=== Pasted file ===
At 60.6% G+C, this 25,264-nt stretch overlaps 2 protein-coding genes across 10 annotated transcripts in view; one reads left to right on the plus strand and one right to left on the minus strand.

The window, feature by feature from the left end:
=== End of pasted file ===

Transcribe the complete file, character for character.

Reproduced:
At 60.6% G+C, this 25,264-nt stretch overlaps 2 protein-coding genes across 10 annotated transcripts in view; one reads left to right on the plus strand and one right to left on the minus strand.

The window, feature by feature from the left end: